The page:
HELLO THERE. And double hello to all our new subscribers. Welcome to the first TW Daily bulletin of Edinburgh Festival 2018.

It is our 23rd year covering the world's most exciting cultural event and we can't wait to get started. As always, you can check out our coverage via the TW magazine, this TW Daily bulletin or online at threeweeksedinburgh.com.

With the festival about to properly get going, we'll now be landing in your inbox every day. Tell friends, colleagues and occasional acquaintances, they too can receive the TW Daily by signing up for free here.

This week each edition of the TW Daily will feature interviews and my Three To See show recommendations. From next week - alongside more Q&As and Threes To See - we'll also start featuring a daily helping of reviews.

If you are in Edinburgh, don't forget to look out for our Preview Edition, which is currently working its way around homes and venues across the city. In there you'll find interviews with nine great performers plus all my Three To See tips in one place.

If you are performing at the Festival, make sure you have logged your show with ThreeWeeks here. Why not stand out from the crowds by buying an advert here? And check out our new guide to doing cultural stuff at TW:DIY here.

Whether you're here to watch, perform, produce, consume, champion, cheer or critique, have a great Edinburgh Festival!

Caro Moses
Editor, ThreeWeeks Edinburgh

PS: New subscribers, check out our Privacy Policy here and don't forget you can unsubscribe at any time by simply clicking the 'safe unsubscribe' link at the bottom of any edition.

Check out the Preview Edition of the TW magazine. It is being delivered to homes and venues across Edinburgh as we speak. Inside you will find interviews with Allegra Marland and Georgie Oulton, Bryony Twydle, Dan Coleman, Ian Smith, John Pendal, Lisa Fa’alafi, Nick Doody, Oliver Lansley and Yianni Agisilaou. Plus 72 show recommendations!

Find out where to pick up a copy HERE or read it all online HERE.

TW:DIY is talking to people who perform or work at the Edinburgh Festival each year to get their perspectives on what performing or producing at the world's biggest cultural event involves. Today, producer James Seabright.

James has brought over 200 shows to the Fringe across two decades and is involved in ten shows appearing at the Festival just this year. We spoke to him about what exactly a producer does and to get his tips for those producing at the Festival for the first time.

CLICK HERE to read today's TW:DIY interview.
ThreeWeeks Co-Editor Caro Moses helps you navigate the festival with her Three To See tips. Today funny shows for kids, dad-themed stand-up, funny musicals and three theatre shows with eccentric themes.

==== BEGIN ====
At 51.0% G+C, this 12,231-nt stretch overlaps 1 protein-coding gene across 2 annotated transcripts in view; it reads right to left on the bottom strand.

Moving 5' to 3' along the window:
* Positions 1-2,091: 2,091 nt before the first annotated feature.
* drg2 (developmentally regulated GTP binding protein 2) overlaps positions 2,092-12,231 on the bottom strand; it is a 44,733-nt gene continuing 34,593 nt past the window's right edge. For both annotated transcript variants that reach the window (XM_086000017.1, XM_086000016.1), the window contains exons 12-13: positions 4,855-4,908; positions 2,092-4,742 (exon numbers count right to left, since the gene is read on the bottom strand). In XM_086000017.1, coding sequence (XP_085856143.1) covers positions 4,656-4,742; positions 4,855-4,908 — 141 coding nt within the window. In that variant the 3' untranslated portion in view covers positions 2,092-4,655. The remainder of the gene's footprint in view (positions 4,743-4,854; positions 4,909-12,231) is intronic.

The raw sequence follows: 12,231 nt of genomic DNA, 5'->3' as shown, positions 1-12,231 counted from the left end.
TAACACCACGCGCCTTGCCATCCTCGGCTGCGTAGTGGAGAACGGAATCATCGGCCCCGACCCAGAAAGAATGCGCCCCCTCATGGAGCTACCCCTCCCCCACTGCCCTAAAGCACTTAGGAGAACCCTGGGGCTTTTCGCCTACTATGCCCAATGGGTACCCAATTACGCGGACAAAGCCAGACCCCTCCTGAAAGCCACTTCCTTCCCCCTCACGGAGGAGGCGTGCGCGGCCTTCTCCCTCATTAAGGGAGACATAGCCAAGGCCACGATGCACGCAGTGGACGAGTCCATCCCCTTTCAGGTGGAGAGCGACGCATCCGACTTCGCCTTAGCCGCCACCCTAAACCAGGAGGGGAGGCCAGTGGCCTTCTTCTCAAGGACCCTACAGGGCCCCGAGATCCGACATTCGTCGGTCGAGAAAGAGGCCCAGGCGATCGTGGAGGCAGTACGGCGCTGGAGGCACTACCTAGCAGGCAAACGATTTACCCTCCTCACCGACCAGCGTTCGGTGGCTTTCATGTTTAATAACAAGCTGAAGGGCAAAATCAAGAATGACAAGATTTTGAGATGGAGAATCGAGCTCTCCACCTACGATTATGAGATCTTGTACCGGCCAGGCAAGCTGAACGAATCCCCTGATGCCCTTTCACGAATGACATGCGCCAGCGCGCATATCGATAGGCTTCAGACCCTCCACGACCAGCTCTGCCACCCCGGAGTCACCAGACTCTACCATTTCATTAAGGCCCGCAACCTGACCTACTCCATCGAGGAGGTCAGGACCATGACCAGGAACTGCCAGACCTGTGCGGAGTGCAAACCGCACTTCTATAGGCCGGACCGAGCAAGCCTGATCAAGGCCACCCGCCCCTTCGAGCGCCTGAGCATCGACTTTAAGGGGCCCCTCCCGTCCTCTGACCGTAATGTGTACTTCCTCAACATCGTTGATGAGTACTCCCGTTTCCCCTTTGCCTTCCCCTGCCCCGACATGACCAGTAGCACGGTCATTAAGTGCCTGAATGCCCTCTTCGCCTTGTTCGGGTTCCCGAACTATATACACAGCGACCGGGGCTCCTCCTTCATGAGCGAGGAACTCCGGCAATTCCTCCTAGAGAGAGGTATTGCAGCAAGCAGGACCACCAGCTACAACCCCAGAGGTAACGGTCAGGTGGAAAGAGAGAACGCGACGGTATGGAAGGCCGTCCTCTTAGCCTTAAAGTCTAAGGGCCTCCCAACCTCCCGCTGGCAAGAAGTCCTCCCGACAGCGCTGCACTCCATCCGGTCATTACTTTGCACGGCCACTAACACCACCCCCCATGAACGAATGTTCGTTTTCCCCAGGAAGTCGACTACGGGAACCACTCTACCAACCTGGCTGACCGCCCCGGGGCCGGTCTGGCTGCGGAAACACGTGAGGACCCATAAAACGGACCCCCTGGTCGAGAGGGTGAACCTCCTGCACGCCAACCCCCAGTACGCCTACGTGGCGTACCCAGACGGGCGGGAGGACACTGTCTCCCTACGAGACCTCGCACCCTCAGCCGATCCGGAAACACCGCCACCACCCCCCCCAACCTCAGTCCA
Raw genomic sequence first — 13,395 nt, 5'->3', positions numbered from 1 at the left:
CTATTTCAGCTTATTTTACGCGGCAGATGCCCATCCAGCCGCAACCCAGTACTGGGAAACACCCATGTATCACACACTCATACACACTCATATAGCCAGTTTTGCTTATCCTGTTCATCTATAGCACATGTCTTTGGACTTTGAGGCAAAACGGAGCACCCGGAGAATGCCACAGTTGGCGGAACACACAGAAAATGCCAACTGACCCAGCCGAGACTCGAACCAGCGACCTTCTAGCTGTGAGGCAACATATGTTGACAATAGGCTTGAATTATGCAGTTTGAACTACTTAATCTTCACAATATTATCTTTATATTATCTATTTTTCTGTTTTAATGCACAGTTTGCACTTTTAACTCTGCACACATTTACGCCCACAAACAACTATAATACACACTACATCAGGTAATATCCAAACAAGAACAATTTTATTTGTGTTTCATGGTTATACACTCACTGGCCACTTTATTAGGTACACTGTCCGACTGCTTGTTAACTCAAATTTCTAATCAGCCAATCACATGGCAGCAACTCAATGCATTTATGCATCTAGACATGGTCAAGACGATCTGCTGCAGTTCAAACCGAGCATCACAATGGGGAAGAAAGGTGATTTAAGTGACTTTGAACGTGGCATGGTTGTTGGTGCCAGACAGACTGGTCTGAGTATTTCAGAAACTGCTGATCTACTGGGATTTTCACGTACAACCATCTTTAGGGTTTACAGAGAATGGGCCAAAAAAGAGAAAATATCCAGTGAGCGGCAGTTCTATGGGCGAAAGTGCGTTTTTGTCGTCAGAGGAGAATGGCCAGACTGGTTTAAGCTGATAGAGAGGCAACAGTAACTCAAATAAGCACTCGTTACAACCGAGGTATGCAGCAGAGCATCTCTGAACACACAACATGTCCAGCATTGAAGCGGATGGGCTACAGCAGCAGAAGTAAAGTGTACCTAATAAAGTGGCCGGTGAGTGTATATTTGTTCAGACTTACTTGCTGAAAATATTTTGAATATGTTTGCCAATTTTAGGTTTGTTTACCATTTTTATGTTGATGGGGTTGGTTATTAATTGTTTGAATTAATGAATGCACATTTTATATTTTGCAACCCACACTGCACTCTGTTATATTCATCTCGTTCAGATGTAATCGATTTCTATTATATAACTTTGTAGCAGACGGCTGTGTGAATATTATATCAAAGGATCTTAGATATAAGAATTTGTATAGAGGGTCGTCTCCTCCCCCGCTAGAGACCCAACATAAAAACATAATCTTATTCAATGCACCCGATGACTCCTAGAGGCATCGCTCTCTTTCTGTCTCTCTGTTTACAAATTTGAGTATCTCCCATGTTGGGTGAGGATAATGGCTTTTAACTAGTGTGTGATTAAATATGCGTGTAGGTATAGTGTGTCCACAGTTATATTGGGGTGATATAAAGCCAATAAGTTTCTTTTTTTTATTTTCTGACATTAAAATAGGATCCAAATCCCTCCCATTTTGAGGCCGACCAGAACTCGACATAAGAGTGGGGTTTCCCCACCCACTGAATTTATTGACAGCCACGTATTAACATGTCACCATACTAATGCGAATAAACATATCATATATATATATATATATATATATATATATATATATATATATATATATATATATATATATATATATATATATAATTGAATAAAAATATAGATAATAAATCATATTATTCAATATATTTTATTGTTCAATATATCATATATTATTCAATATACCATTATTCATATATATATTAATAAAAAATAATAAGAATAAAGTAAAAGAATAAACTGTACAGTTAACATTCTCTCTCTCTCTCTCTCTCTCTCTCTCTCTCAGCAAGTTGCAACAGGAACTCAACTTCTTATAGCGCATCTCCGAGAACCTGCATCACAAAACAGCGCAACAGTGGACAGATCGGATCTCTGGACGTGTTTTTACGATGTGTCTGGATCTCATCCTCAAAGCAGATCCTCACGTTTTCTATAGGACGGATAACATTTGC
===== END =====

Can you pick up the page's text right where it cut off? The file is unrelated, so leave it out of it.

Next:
The Extraordinary Time-Travelling Adventures Of Baron Munchausen | The Stand's New Town Theatre | 2-26 Aug
If your kid's like my kid (and lots of them definitely will be in this respect) then your kid likes to laugh. And so, my dears, I've made significant inroads into watching all the funny children's shows there have ever been in recent years, and I am always on the lookout for more. This one's made it on to my hit list because it boasts a cast of "top award-winning comedians and improvisers", and so I am of course hoping they'll lend a fair degree of humour to the telling of these "extravagant stories". In any case, I think this sounds like a very promising show for your older children.

David Baddiel's AniMalcolm | Gilded Balloon Teviot | 1-19 Aug (pictured)
The creators of this show describe it as "a vibrant, energetic and gloriously funny musical, combining physical theatre and outstanding storytelling style". Which seems pretty confident, I realise. But I know for certain that it will absolutely turn out to be true, because this is the work of a company who've been making some of the best children's theatre I've seen at the Fringe in recent years: Story Pocket Theatre. It's about Malcolm, who doesn't like animals - problematic, because the rest of his family does - but who, through a series of adventures, ends up far more in tune with animals than anyone else. Definitely promising.

The I Hate Children Children's Show | theSpace @ Surgeon's Hall | 3-19 Aug
Well, it might seem like a bit of a cruelty to take your kids to a show called 'The I Hate Children Children's Show' but it's not. As long as they are the kind of children who are really tough. No, I'm only joking, you don't need to be tough, but you do need to be an older child to appreciate it - this is not one for toddlers. It's won rave reviews over the years (at least one of them written by me, I think) and parents get plied with alcohol, so what in god's name are you waiting for? Get your tickets booked ASAP.


Gary Meikle - Before All This | Gilded Balloon Rose Theatre | 1-26 Aug
As I leafed through the comedy section of this year's Fringe programme, I noticed a few different shows that referenced dads and fatherhood, and as someone who has a dad (remarkable), I was attracted to the idea of collecting some of them together. We start with Gary Meikle, who is ready to spill the details of his past life, with particular reference to the trials and tribulations of being a teenage father, and the challenge of raising his daughter as a single parent. It sounds like he's got a great story to tell, and he's a Scottish Comedy Award winner, so you know he will be good.